A recent edition of a leading Methodist journal reports: “Methodist membership is failing even to keep up with the population growth of the United States, and lags far behind the membership gain of the other major Protestant denominations. Methodists are slowly becoming a smaller and smaller percentage of the population of the United States.” When one probes the reasons for this condition, he inevitably becomes aware of the widening trend toward ritualism and liturgy within the Methodist Church. The ritualist controversy was one of the major issues at the General Conference in 1952. It may well become so again at the Denver meeting of the 1960 General Conference.

Years ago R. N. Merrill, in the Methodist Review, said of the high church tendencies within Methodism, “We are hardly sure whether we have lulled the Church to sleep or have dressed it for burial.” Even Harry Emerson Fosdick has been quoted as saying, “Throughout the history of the Church, Christians have tried to make their Christianity easy. They have done it by ritualism and sacrament.” Certainly one could draw upon many illustrations to show that when spiritual life and righteousness disintegrate, ritualism is apt to receive more attention. The situation in the Russian Orthodox Church before 1917 was not an accidental development.


Roy L. Smith, long-time editor of the Christian Advocate, in his volume Why I Am a Methodist, lists what he considers the 10 present weaknesses of the Methodist Church. Two of the weaknesses are “ease of attaining membership” and “formality of worship services.” He says, “As Nehemiah went back over the history of Judah he came upon a very interesting discovery that Moses had never ordered the observance of elaborate ceremonies.… Two facts are plainly evident to almost any observer of modern Methodism: the increase of ritualism and the need of a new baptism of spiritual power.”

It has been claimed that John Wesley was a high churchman who leaned toward ritual in worship. It is true that Wesley drafted a comparatively simple form of liturgy in his younger days, but it fell into disuse, and there is no allusion to it in records after 1792. None of the great Reformers, not even Luther, placed a heavy emphasis upon form in worship. One of the most significant results of the Reformation, in fact, was the spiritualizing of worship by the drastic elimination of religious formalism. Can it be said of Wesley that he was one who insisted upon vestments, ornaments, candles, lights, incense, gowns, and printed prayers? Were these the stuff out of which he created the class meetings and societies that turned England upside down?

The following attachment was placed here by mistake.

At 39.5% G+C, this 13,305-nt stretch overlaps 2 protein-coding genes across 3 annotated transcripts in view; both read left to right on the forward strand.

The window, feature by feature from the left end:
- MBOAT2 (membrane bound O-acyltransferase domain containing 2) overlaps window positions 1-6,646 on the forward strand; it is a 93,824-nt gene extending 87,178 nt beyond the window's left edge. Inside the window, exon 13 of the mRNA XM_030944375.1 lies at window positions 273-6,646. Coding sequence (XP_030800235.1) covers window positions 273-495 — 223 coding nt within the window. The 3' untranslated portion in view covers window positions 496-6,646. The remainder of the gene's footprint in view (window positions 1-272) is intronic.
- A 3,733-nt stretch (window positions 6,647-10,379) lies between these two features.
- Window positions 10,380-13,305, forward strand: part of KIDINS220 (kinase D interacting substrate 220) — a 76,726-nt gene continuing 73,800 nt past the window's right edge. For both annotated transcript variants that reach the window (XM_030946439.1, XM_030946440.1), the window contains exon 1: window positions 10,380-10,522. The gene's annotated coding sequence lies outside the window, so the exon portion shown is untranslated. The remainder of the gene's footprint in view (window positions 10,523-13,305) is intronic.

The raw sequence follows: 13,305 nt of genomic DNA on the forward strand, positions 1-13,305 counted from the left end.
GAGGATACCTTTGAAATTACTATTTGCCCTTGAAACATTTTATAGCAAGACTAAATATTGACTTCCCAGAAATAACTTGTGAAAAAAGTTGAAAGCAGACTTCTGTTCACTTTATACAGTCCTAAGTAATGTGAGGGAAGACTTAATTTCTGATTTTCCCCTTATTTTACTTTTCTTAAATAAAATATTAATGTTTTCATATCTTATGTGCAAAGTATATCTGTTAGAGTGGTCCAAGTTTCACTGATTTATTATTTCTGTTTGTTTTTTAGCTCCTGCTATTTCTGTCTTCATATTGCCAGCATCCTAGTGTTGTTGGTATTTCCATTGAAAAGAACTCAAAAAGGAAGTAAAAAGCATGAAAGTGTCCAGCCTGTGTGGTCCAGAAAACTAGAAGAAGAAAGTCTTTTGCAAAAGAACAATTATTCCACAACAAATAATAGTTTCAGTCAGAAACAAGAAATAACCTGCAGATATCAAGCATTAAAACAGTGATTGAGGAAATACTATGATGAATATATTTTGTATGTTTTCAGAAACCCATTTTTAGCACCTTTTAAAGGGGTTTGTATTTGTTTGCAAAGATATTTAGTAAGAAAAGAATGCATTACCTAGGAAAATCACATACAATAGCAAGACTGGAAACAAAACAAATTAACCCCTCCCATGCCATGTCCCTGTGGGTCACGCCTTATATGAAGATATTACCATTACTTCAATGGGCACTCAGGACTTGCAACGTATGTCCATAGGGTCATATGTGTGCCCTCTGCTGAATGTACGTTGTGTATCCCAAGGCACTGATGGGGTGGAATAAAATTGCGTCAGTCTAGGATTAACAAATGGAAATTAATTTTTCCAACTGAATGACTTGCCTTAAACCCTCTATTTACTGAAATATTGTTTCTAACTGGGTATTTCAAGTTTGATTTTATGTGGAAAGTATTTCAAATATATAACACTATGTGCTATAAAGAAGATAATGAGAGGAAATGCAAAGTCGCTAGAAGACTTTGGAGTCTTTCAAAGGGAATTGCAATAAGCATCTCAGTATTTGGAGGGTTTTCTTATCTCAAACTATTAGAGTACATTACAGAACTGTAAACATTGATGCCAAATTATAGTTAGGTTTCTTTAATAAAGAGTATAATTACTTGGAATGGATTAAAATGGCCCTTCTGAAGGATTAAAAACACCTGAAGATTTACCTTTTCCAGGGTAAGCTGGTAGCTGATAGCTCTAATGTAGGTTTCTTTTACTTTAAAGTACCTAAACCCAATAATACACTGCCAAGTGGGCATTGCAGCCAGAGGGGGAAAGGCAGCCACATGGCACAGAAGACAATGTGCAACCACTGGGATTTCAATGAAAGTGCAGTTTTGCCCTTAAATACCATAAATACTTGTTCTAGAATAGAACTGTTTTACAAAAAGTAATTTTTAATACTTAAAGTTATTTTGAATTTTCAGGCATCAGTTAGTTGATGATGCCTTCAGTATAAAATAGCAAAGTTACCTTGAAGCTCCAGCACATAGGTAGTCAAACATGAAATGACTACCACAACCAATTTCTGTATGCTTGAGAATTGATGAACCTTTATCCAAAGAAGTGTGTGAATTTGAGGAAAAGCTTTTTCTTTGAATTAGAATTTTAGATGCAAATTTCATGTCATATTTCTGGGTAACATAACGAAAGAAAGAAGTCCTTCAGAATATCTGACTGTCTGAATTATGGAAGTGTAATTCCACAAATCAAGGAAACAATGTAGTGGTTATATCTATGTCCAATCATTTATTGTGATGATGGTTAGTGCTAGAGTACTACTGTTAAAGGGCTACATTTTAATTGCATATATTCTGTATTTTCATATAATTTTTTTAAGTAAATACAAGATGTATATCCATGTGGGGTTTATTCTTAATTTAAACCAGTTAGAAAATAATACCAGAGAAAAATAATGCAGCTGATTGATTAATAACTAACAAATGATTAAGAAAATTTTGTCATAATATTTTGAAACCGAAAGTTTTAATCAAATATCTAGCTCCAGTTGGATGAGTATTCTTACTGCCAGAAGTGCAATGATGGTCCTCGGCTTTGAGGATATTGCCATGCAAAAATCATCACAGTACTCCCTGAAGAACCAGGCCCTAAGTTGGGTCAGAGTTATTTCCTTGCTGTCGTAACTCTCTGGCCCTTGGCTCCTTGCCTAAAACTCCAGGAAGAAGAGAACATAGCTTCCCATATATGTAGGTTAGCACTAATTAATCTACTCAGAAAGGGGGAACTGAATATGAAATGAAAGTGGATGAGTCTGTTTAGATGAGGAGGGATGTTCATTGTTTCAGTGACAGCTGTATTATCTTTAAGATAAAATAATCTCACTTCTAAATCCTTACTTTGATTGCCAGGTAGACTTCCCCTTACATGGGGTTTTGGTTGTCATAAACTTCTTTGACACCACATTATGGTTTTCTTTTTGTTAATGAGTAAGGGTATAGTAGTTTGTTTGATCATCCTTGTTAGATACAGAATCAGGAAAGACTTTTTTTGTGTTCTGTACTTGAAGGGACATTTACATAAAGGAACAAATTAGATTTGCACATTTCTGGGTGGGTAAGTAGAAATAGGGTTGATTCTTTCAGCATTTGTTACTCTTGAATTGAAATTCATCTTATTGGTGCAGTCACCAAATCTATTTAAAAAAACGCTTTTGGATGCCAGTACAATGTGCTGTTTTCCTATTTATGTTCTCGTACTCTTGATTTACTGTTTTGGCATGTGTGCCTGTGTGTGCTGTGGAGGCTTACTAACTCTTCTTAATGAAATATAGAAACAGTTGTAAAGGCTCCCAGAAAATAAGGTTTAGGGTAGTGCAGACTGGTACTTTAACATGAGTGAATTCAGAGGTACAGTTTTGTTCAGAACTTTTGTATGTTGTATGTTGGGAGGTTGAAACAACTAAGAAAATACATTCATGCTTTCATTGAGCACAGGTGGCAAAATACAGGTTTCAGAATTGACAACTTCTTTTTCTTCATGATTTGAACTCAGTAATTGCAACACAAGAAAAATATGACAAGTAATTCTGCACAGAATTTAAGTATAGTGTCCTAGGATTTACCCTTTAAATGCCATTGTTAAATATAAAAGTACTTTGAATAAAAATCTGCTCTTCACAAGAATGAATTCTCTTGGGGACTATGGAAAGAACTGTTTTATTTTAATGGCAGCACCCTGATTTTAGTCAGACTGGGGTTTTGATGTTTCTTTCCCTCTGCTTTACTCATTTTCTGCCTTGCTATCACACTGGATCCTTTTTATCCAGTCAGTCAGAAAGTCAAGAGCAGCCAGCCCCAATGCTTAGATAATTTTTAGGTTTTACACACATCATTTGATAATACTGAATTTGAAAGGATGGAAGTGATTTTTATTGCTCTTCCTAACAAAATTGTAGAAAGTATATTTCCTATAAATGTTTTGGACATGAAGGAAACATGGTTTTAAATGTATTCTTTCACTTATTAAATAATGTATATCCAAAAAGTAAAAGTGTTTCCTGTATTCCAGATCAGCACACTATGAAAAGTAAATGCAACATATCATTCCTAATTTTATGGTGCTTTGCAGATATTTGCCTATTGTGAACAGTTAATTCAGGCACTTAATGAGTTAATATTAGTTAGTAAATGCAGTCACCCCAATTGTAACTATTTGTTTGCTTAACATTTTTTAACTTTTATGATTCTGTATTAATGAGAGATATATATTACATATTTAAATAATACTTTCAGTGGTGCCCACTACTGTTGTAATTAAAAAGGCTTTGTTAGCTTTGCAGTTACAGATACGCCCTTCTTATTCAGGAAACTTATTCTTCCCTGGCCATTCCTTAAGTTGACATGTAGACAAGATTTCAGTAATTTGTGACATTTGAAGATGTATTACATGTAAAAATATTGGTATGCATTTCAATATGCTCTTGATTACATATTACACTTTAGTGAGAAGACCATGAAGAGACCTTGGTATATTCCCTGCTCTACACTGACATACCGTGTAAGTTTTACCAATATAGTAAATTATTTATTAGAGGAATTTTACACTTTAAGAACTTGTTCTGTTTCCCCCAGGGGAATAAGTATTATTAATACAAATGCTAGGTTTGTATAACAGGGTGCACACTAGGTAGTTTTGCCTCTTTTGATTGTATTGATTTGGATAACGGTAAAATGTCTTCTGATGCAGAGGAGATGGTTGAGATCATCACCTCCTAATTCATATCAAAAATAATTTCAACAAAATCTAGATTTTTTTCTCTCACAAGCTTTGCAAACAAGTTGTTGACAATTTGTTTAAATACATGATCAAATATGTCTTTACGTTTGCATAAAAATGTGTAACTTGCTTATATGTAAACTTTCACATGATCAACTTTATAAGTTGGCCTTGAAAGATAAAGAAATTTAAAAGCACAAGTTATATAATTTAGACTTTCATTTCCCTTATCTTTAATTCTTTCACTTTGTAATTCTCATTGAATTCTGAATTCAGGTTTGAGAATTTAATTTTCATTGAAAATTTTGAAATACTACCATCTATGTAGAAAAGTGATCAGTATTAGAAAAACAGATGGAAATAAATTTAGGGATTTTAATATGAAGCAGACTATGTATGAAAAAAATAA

There are many fine Christians who enjoy and prefer liturgical forms of worship. Historically there are denominations which have always majored in these forms of worship. Ministers and laymen who prefer such ritual worship are privileged by living in a free country to unite with the denomination of their choice. They should not attempt to ritualize a church whose origins were cradled in a revolt against weak, barren, and empty formal worship. In an article entitled “Shall Methodism Go Gothic?” Bishop Selecman said, “If cathedrals could have saved the country, Europe would have been saved centuries ago.” And if I may quote one more Methodist, Dr. F. C. Hoggorth has pointed out that “the major prophetic protest as heard in Amos and Isaiah was against the turning of religion into a pageant with no connection with life. It is elaborate ritual—apart from life—which has long been the taproot of European tragedy.”

Let the liturgical revival flourish, but let it flourish in its own environment. And let the Methodist Church seek more earnestly to follow Jesus Christ, whose only requirement of worship was that it be “in spirit and in truth.” Let her remember the common people who love their church for what she is, and not try to become something else.

Jacob J. Vellenga served on the National Board of Administration of the United Presbyterian Church from 1948–54. Since 1958 he has served the United Presbyterian Church in the U.S.A. as Associate Executive. He holds the A.B. degree from Monmouth College, the B.D. from Pittsburgh-Xenia Seminary, Th.D. from Southern Baptist Theological Seminary, and D.D. from Monmouth College, Illinois.

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